The Celebration Bell was designed and handcrafted as an original monument to serve pediatric patients at CHEO — Ottawa’s pediatric hospital and research centre. It aims to serve a variety of patients with differing diagnoses, and their families, celebrating medical achievements. The Celebration Bell can be accessed under relaxed conditions in the outdoor CHEO Little Garden.


Sponsored by…

The Celebration Bell is sponsored in part by the Rotary Club of West Ottawa (RCWO), a “group of men and women dedicated to the principles of Rotary united in the ideals of service and fellowship.” This organization reached out to help us during our time of financial strain while dealing with our child’s illness. Their mandate is noble, and once I read their 4-Way Test, I knew they were the perfect partner.

Is it the truth? Is it fair to all concerned? Will it build goodwill and better friendships? Will it be beneficial to all concerned?

Thank you President Graeme Fraser for straining your budget to serve the children in our community. This is a joyful addition to the list of projects that the RCWO is involved with.


The project involved several business and community partners. The Celebration Bell was handcrafted with great care, admiration, and love for CHEO and its community. Inclusivity and accommodation served as the main inspirations for this project.

Thank you to Heather McDonnell, Manager of Home Hardware Manotick for donating the colour-matched paint for the post. Heather and her staff have provided exceptional customer service to patrons in our community during pandemic restrictions. Thank you Heather for caring and leading an excellent team of conscientious employees.

Thank you to Brent Bigelow, Owner of PlayOutdoors Canada (a subsidiary of JungleGyms Canada) for donating the solid brass bell. I purchased 20 bells of all different metals from all over the globe until I finally came across Brent’s solid brass bell — designed just for kids, and available right here in Canada. One phone call and Brent understood. He allowed an exception for the charitable use of the bell for this project. Thanks Brent. It’s beautiful.

Thank you to Karen Asselin, Community Member for creating the vinyl Celebration/Célébration letters. Karen works at KJP Select Hardwoods and I called to ask a zillion questions. Karen had a great deal of patience with me as I changed direction too many times. Thanks for sticking with me Karen. It turned out great.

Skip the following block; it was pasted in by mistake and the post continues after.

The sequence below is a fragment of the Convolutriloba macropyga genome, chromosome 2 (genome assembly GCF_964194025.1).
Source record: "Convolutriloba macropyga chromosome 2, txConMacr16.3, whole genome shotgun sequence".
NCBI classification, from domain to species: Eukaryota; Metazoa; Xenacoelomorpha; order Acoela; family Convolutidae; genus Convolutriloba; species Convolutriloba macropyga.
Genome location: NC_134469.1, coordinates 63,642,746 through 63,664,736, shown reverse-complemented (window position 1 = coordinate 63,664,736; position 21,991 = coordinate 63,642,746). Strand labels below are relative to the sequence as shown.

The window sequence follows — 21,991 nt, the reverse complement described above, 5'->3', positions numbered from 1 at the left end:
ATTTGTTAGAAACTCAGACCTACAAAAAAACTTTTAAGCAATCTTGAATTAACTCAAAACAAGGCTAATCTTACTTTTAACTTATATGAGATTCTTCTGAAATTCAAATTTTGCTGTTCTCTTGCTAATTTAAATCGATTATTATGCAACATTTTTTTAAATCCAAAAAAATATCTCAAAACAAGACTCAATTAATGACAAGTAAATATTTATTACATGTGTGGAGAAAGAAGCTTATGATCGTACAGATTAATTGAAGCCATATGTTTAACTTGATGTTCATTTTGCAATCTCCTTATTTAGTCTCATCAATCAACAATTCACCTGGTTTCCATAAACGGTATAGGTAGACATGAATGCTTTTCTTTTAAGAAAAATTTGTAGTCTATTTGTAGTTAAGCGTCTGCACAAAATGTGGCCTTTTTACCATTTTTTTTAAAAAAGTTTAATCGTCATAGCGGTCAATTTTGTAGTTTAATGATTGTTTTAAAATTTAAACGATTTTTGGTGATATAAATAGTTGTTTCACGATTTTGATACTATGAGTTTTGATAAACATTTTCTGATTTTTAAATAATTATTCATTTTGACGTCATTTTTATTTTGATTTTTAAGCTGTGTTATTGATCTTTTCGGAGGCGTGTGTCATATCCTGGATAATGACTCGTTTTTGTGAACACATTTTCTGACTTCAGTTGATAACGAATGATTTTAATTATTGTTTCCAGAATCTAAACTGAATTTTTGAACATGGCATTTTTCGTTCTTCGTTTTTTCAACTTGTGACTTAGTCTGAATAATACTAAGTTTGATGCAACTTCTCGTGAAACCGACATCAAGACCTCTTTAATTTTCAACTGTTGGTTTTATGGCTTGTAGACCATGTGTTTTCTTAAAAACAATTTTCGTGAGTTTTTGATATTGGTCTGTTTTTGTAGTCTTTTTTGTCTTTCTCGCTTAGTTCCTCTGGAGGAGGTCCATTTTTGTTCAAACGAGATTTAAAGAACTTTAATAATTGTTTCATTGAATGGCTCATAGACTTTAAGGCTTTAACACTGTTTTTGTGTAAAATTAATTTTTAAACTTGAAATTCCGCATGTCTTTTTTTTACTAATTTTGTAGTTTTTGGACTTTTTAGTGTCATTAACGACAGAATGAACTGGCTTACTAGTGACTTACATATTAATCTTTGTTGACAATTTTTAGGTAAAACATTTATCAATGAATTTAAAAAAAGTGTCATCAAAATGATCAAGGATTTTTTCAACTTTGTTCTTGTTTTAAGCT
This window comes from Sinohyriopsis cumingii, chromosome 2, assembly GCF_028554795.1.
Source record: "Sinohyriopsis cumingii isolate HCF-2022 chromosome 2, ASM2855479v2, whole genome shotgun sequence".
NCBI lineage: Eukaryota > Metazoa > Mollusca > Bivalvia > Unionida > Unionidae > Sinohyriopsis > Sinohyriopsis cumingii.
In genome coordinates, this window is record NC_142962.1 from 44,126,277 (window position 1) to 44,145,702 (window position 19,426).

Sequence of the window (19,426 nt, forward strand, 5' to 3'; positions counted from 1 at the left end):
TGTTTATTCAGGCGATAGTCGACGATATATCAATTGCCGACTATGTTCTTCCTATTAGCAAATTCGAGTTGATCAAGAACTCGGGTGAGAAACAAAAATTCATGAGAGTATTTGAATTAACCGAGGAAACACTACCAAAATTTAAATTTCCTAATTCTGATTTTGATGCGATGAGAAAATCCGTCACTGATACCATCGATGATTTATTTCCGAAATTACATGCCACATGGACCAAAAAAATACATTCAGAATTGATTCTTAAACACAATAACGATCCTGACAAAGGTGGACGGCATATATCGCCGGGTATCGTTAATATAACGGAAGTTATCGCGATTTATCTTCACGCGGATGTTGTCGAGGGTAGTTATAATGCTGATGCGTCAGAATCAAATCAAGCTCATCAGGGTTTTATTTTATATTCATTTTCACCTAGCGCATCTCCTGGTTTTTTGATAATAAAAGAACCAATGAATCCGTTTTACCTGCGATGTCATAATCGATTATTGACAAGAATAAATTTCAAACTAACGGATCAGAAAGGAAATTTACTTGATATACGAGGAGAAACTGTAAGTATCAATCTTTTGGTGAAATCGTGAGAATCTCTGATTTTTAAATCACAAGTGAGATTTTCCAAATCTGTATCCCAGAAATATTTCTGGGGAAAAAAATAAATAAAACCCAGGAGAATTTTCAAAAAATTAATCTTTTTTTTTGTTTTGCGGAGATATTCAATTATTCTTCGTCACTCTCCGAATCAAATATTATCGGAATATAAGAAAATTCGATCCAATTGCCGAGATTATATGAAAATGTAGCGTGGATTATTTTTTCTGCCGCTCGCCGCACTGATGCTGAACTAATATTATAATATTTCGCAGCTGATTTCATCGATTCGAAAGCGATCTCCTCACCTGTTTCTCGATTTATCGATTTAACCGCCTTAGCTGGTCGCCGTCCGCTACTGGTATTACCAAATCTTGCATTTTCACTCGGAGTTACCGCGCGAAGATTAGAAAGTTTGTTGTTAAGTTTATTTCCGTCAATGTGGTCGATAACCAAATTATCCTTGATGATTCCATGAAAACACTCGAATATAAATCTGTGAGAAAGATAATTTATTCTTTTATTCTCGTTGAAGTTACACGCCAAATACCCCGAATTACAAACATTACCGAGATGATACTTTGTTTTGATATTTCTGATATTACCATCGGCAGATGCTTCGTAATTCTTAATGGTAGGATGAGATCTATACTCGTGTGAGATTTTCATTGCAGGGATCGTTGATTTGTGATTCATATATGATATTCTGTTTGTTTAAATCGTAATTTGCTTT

Thank you to The Brooking Family for supporting the project and our family. Nicole Brooking was Hillary’s Kindergarten teacher and has played an integral role in Hillary’s survival. Her and her husband Brett, with their three sons, have helped us daily since this all began. Thank you for connecting us with the RCWO, and for supplying the beautiful fresh flowers for Hillary’s celebration. The rest is just way too much to list.

Thank you to The Essex Family for their unconditional love for us and CHEO. Douglas and Estelle — my parents and Hillary’s beloved Nana and Baba — are there for every appointment, every test result, and every milestone. They are there for us on the difficult days too, and that has been both inspiring and helpful to our children. This includes my brother William Essex, his wife Shannon, and their two sons, Cole and Dylan. Thank you for helping us complete this gift to our community.

The project took over six months to conceptualize, design, and handcraft. Thank you to my husband Steven McKibbin for showing respect for the process and painting and varnishing the post with such great care and patience. Thank you my darling Alyssa McKibbin for your photography, photo editing, and engineering expertise. I’m so proud that you understand the importance and value of giving back. This was a family project. Hillary was the inspiration. We are all very proud about of how it turned out.


The Celebration Bell was designed and handcrafted by Kelly McKibbin for CHEO to serve its diverse community of patients and families. Careful consideration went into supporting the longevity of the monument.

The post is made of Sienna pressure-treated wood to best withstand freeze-thaw and wet-dry cycles. The post measures 6”x6” by 10’ long, with the bottom 3’ to be cemented underground in a post hole with a diameter of at least 12”. The post was sanded, primed, and painted with an outdoor, rustoleum paint color-matched to the CHEO brand. Three coats of varathane were applied to seal the post and its vinyl letters.